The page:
Today, as we process holding our flickering candles, let us pray that God will continue to call and uphold those whose service of the temple is, in many respects, hidden but who, by their very existence, assert the reality of values that go beyond the present and reach into eternity. And may those privileged to serve in the temple continue to pray that we may never lose sight of our humanity or fail to be humble in the presence of Life.

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A Candlemas Post 2015

Villagers on Their Way to Church
Villagers on Their Way to Church

This lovely Flemish illumination of villagers making their way to church for Candlemas (you can just see the lighted tapers being carried in procession) captures the essence of today’s celebration.
Detail showing Candelmas procession The Presentation of the Lord marks the end of the Infancy Cycle, the true end of Christmastide. Our gaze now turns towards the public ministry and, very soon, we shall begin the Lent and Easter Cycle. But for a brief moment all is gladness and joy as we mark the dedication of Christ to the service of his Father. It is uncomplicated: a fulfilment of the Old Covenant which ushers in the New. Simeon and Anna stand as types of Israel’s long fidelity, and there is only that fleeting reference to the sword that will pierce Mary’s heart to give us pause. Every night the Church joins her voice to Simeon’s in his jubilant Nunc Dimittis. We, too, have seen the promised salvation, and we rejoice.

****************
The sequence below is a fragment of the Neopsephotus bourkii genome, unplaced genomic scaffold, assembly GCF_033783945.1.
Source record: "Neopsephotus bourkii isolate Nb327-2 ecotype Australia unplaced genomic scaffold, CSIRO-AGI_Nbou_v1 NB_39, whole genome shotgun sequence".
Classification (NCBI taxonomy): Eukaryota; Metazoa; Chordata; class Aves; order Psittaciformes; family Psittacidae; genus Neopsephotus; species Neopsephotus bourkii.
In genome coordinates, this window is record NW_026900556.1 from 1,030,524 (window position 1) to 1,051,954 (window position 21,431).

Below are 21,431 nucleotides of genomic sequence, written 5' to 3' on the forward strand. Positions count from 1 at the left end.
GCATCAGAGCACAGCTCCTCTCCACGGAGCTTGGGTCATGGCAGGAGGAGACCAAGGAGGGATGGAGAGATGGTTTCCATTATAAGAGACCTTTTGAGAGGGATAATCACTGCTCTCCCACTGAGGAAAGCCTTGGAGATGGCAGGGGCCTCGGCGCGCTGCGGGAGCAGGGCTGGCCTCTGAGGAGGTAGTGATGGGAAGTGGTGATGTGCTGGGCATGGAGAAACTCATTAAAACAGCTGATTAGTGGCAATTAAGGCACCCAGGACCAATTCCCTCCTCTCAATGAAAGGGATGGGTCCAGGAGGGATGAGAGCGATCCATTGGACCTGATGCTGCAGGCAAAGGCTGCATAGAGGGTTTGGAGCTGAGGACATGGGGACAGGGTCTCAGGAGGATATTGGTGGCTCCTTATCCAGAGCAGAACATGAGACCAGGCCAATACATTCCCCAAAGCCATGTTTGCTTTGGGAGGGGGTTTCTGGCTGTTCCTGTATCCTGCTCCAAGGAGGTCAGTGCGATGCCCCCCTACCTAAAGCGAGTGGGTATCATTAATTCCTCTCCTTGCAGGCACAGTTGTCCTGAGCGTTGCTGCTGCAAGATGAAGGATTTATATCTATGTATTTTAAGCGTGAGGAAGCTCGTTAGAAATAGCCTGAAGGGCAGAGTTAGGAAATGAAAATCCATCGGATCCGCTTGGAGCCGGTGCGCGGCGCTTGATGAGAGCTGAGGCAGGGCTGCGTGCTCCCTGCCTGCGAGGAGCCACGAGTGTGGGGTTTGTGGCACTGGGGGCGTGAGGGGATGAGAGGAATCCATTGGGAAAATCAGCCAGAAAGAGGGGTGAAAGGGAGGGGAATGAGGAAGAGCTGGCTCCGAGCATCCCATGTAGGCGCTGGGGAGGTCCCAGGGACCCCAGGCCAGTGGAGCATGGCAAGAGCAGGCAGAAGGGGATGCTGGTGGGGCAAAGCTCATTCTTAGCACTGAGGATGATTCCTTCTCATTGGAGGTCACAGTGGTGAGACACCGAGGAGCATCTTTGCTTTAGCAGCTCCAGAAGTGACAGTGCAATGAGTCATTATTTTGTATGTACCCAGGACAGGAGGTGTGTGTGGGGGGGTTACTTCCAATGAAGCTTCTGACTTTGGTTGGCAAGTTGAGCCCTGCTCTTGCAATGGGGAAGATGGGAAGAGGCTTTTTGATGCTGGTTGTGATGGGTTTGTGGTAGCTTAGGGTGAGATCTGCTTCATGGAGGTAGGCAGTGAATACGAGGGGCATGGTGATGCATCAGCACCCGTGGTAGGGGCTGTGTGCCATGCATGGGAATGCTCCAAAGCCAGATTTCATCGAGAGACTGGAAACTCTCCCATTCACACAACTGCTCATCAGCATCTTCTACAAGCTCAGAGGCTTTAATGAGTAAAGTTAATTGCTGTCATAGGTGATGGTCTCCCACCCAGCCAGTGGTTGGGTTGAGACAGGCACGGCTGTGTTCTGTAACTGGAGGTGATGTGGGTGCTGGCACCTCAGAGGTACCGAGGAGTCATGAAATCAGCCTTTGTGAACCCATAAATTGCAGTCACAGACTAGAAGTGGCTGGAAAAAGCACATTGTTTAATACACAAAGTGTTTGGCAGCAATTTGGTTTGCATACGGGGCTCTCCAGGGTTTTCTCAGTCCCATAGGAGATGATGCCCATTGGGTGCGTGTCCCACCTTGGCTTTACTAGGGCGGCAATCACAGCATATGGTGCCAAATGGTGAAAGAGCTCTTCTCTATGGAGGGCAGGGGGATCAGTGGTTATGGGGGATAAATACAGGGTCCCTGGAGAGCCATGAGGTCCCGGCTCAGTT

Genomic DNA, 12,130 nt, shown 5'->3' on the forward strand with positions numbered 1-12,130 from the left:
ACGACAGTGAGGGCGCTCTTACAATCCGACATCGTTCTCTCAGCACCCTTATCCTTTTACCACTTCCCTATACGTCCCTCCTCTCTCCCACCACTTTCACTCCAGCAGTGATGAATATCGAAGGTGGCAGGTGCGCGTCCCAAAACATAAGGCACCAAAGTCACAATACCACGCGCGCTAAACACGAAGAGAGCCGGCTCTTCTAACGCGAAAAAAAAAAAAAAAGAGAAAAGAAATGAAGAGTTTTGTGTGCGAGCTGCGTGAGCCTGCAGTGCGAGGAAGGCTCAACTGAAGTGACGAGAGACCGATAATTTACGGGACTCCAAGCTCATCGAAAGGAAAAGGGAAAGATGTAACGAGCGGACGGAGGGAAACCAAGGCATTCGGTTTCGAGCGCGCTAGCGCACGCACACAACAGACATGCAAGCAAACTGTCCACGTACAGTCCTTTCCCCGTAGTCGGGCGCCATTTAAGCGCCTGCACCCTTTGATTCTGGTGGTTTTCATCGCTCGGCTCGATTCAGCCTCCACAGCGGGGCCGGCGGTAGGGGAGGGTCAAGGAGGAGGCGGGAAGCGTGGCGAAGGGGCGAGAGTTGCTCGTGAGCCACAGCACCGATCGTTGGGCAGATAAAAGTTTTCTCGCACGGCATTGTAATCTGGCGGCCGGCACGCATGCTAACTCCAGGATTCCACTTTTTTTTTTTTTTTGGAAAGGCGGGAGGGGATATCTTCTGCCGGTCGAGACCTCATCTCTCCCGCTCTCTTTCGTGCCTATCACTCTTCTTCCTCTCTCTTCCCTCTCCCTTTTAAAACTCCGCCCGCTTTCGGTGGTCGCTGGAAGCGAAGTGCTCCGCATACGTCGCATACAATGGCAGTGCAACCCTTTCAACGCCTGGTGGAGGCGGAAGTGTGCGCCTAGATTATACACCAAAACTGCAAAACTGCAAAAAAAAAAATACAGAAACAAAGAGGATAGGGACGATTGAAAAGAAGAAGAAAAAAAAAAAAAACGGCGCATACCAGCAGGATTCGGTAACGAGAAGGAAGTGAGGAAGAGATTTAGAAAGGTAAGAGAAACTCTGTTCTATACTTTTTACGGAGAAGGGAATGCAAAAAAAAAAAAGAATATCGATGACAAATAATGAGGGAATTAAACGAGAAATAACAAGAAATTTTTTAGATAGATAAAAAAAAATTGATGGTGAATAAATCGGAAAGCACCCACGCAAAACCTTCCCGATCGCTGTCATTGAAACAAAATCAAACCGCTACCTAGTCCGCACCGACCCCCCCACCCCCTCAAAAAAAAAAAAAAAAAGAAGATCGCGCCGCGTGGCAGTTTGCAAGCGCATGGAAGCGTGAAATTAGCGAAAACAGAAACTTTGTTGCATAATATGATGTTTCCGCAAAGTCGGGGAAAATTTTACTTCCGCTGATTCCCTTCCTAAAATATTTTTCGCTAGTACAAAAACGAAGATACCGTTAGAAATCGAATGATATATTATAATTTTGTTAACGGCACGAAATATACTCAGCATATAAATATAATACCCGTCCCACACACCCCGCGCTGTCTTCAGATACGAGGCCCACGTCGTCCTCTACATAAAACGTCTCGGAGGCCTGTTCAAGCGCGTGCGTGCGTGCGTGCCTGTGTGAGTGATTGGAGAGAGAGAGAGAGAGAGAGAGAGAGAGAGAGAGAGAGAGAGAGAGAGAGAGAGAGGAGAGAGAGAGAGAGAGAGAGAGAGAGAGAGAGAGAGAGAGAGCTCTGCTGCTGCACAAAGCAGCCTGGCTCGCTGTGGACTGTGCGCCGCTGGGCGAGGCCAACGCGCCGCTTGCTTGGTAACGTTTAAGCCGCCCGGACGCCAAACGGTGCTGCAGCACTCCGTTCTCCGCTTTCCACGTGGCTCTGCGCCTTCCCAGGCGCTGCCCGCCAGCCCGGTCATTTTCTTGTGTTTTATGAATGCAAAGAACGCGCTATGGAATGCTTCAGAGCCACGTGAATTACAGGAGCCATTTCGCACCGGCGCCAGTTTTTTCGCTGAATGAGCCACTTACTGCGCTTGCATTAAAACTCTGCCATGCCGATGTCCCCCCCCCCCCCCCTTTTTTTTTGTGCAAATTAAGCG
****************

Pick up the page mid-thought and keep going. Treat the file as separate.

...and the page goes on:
It was no accident that today’s feast was chosen for the World Day of Prayer for Consecrated Life. Every religious vocation begins with a joyful dedication of self to the Lord’s service; and like every vocation in the Church, it is never for oneself alone. The whole village participates, so to say; and though the menace of that sword of sorrow is acknowledged, it is not dwelt upon. The light that enlightens the gentiles and the glory of his people Israel guides us every step of the way.